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Old 02-23-2011, 01:23 PM   #74
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I appreciate the explanation. That said, the only anti-depressants I would consider is steel-jacketed ones. The overuse of these things is part of what is wrong with the pharma industry and our medical system, IMO.

I totally agree that they are over prescribed and believe me you will know when you need them . I also felt I would never take them because I could handle anything . I was wrong and I think taking them when I did was one of the smartest moves I made next to getting a great grief counselor . Most things in life can be handled without pharmaceutical intervention but never say never .
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Old 02-23-2011, 01:28 PM   #75
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Another great way to deal with the downs of life is writing . I wrote journals when I was grieving and they really did help me get my feelings out especially the anger .
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Old 02-23-2011, 01:34 PM   #76
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Do we need to ask your ex-spouse?
Yeah, if you want her side of the story...
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Old 02-23-2011, 01:36 PM   #77
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Yes, that was my experience. Sometimes you need somebody outside your "sphere" that can view your situation as an observer - not clouded by any previous knowledge of you, your family, your friends, and your situation.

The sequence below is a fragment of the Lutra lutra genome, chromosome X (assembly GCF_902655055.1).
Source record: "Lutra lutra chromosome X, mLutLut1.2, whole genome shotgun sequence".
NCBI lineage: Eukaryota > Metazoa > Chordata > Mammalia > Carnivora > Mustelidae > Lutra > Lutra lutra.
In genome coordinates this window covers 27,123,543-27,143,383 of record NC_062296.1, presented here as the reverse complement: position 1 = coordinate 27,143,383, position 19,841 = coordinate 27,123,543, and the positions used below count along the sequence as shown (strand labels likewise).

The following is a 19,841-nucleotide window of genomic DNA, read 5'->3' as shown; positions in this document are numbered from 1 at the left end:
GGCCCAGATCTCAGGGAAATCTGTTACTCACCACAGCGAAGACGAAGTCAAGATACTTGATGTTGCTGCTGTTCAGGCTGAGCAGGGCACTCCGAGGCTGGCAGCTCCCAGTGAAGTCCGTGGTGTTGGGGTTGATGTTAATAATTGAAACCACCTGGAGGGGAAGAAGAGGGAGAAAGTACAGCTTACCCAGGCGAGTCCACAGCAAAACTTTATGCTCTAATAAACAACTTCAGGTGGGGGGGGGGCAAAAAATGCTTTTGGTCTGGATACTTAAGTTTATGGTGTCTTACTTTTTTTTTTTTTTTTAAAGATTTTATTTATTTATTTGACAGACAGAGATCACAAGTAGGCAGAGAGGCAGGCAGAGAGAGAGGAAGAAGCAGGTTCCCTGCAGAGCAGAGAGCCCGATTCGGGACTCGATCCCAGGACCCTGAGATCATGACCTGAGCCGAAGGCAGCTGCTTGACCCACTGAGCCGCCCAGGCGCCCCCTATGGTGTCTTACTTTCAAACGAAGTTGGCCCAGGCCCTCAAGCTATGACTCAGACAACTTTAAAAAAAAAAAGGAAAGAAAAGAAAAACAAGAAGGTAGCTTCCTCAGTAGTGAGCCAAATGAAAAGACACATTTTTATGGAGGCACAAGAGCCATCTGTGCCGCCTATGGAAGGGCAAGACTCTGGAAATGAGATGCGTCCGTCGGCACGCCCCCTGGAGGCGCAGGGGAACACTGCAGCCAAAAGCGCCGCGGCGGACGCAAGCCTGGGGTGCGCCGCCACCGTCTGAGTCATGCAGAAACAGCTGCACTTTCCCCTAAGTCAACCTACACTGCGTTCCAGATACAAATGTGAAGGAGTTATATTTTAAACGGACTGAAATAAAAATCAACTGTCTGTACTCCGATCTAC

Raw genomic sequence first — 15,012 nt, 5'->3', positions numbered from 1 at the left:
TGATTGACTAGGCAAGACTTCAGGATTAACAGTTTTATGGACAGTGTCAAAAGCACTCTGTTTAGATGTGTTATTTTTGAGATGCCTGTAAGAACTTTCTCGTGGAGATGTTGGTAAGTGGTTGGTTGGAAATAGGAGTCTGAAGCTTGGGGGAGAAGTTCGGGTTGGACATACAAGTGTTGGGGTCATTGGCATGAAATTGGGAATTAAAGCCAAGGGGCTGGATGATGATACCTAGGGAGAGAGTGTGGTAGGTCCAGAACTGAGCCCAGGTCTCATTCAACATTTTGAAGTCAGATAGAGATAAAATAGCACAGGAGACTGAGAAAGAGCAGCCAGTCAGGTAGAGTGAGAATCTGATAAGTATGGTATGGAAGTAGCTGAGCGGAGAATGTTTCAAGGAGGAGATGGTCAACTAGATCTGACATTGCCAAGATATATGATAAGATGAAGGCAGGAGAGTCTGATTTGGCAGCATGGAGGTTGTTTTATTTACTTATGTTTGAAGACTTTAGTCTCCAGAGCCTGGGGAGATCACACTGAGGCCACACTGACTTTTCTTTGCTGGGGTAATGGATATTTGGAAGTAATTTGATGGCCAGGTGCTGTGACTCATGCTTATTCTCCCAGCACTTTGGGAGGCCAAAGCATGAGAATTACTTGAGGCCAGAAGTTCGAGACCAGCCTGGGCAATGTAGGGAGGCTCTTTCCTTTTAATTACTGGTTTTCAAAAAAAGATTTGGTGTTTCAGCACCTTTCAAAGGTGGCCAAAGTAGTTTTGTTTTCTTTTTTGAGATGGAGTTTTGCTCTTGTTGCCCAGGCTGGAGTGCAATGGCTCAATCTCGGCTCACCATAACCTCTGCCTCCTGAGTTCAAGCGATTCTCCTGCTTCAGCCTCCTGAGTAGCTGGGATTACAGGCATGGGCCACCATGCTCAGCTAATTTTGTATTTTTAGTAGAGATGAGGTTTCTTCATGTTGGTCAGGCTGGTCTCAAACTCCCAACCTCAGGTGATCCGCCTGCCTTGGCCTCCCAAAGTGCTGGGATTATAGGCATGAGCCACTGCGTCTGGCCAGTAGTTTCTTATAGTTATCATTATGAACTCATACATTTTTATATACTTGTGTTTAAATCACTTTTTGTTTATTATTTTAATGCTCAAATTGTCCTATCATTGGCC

Like you, it took three sessions to "get my thinking straight" at the time...
Exactly so. An observer can listen, note the highest stressors and your reaction to them, and give you IDEAS (not commands) to try to change or lessen your negative reactions to them.
My grief counselor told me that my self-awareness was probably the biggest advantage I had to recovering from loss. In other words, my own understanding of what was making me feel down (besides the obvious) was the identifying part of recovery. Facing my issues head on and looking for solutions made all the difference.
I actually returned to counseling a few years later. I have referred to having a "life coach" in posts early last year. I was there not for grief counseling, but to get feedback on my life direction. I had some very serious choices to make. Having a professional sounding board, without any biased judgement, was invaluable.


PS My life coach heartily approved of having Mr B in my life. She was right about that.
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Old 02-23-2011, 01:57 PM   #78
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Another great way to deal with the downs of life is writing . I wrote journals when I was grieving and they really did help me get my feelings out especially the anger .
I tried writing in the past, but all it makes me do is stew. Now I have a journal of toxic rage mixed with observations of my kids as they grow, so while I would like to get rid of it I cannot part with the stuff about the kids. Will pass on that one in the future.
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Old 02-23-2011, 02:52 PM   #79
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Am I the only one who was happier after the divorce?
In the long run, yes I was.
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Old 02-23-2011, 03:47 PM   #80
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Now I have a journal of toxic rage mixed with observations of my kids as they grow...
The technical term is "blog", and if you strike the right nerves then AOL will buy it for hundreds of millions of dollars!